My wish list for the property sector in 2020 is for the reduction in price for foreign ownership (RM600,000 and above for existing high-rise units) to be extended to all completed and under construction properties. Also, for RPGT be zero-rated, instead of 5%, for Malaysians who sell their properties after the fifth year. This will provide more liquidity in the property market and enhance transactional activities.

 

 

Sulaiman Saheh
Director Of Research
Rahim & Co International

Property market activity in 2019 saw a continuation of the steady improvement observed in 2018. The positive growth is a result of positive movements across most property subsectors. Prices of residential properties moderated as the absorption rate of new launches remained challenging. Concerns about the overhang continue as it increases by 25% from 1H2018 to 52,666 dwellings worth RM35.1 billion (including serviced apartments and small offices/home offices). The HOC was extended to address this.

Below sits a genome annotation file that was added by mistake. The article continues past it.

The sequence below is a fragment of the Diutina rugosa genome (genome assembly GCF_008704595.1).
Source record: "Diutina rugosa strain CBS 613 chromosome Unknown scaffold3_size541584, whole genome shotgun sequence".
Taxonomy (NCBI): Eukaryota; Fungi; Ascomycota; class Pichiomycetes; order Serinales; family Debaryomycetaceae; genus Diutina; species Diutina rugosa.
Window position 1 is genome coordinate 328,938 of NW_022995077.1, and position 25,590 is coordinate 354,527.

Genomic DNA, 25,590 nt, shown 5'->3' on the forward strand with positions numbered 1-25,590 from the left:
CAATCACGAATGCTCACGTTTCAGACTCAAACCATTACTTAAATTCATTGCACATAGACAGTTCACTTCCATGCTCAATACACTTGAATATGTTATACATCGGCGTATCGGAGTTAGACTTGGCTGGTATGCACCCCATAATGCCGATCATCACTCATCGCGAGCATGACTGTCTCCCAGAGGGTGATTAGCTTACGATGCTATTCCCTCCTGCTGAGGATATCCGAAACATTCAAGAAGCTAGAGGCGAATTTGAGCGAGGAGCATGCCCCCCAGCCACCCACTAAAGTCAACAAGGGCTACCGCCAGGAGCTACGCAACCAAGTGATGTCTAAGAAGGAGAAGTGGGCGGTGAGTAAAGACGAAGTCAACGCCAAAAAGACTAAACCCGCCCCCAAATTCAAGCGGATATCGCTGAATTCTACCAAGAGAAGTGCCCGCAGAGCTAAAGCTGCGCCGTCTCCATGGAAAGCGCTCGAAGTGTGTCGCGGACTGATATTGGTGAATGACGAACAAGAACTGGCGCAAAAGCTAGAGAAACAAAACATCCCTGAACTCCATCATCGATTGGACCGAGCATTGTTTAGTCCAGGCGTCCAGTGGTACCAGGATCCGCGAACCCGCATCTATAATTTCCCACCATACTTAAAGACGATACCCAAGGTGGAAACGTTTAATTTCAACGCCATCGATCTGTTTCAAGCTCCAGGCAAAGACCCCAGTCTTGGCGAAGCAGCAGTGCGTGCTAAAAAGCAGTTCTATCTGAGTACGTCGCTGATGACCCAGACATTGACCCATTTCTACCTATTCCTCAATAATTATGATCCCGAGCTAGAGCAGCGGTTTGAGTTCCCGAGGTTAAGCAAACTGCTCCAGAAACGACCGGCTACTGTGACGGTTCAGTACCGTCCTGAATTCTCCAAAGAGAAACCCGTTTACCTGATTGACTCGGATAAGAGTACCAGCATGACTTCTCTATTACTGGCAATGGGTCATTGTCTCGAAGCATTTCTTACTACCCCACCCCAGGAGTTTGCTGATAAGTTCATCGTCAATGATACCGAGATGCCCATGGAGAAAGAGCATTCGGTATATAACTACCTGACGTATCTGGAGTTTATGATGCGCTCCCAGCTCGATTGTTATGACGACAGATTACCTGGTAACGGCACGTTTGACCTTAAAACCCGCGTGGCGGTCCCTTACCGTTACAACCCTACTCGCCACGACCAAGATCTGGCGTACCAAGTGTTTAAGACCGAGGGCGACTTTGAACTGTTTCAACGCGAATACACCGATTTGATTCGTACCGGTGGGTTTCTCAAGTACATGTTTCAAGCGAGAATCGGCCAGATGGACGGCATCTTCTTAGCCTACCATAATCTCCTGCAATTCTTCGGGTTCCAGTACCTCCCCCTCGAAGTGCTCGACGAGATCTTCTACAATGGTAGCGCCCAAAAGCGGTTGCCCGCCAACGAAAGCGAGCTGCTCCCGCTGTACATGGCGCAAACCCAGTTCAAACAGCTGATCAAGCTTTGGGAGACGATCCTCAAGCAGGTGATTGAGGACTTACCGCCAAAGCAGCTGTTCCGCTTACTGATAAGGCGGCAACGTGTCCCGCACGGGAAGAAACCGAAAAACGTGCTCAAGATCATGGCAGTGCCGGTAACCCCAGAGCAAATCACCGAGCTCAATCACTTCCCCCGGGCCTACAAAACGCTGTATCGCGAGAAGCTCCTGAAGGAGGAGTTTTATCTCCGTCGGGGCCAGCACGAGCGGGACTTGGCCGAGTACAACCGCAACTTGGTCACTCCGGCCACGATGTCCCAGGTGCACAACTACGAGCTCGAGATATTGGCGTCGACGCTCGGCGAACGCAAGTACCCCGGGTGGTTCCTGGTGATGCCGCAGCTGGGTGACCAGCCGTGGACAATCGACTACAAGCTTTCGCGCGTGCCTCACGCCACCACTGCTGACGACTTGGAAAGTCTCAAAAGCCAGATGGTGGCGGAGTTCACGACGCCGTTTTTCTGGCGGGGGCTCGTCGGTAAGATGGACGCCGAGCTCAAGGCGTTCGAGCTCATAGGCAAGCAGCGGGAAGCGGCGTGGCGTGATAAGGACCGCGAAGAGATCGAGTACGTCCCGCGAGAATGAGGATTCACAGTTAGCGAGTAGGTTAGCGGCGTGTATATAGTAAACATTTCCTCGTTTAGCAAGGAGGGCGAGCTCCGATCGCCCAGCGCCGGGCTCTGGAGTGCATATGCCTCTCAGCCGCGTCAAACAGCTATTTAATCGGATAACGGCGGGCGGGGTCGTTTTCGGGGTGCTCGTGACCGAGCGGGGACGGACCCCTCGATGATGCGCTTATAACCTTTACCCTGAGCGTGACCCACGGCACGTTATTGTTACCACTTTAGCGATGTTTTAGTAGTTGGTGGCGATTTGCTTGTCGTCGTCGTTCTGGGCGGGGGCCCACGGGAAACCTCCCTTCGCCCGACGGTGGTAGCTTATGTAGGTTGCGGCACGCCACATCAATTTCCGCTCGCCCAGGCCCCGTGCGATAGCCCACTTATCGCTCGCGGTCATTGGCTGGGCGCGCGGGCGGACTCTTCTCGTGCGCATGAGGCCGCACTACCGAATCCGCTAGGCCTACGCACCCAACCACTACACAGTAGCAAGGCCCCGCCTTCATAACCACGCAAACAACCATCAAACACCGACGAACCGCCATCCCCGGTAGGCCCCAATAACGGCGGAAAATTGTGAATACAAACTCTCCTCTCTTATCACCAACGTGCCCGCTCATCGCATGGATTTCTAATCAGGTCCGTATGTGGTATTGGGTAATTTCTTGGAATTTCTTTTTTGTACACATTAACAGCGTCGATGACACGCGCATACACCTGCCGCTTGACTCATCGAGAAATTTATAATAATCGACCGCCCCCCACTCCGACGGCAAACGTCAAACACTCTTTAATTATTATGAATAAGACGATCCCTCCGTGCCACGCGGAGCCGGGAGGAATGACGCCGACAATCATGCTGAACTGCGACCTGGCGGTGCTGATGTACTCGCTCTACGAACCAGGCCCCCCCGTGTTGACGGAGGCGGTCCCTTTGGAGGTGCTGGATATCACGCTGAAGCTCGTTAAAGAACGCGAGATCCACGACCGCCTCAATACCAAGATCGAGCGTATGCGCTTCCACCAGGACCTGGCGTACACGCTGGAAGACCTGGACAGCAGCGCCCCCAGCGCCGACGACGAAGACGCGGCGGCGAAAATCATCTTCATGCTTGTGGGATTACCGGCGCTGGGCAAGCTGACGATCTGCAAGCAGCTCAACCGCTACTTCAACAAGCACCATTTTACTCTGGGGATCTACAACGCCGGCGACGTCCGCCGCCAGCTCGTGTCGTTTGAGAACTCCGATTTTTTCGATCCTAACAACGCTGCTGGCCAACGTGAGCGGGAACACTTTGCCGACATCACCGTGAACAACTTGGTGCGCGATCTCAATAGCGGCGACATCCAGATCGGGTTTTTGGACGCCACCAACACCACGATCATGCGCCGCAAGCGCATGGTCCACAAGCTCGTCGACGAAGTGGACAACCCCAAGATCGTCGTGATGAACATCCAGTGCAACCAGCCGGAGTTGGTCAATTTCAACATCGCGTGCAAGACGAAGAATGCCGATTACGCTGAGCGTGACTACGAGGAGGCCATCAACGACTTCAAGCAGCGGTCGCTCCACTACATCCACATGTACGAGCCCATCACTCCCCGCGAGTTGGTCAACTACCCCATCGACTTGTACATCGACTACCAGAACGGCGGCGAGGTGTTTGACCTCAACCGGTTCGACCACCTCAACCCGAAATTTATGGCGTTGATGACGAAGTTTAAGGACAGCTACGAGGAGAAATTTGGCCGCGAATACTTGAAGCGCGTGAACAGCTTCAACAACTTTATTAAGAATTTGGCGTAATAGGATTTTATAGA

The commercial sector has also shown some improvement but the oversupply situation persists as vacant space has increased over the years — vacancies of the Klang Valley’s purpose-built offices have reached 28.8 million sq ft, from 22.3 million in 2014, while those of retail malls reached 12.1 million sq ft from 7.7 million in 2014.

Considering the continuing positive pattern in market activity following 2018’s annual statistics compared with 2017, there is greater hope the property market will start its upward move after the downturn of the last five years. Although the lack of affordability remains an issue, developers and buyers are adjusting to the current market climate, as evidenced by the increasing transaction volume and shifting of newly launched house prices to below RM500,000.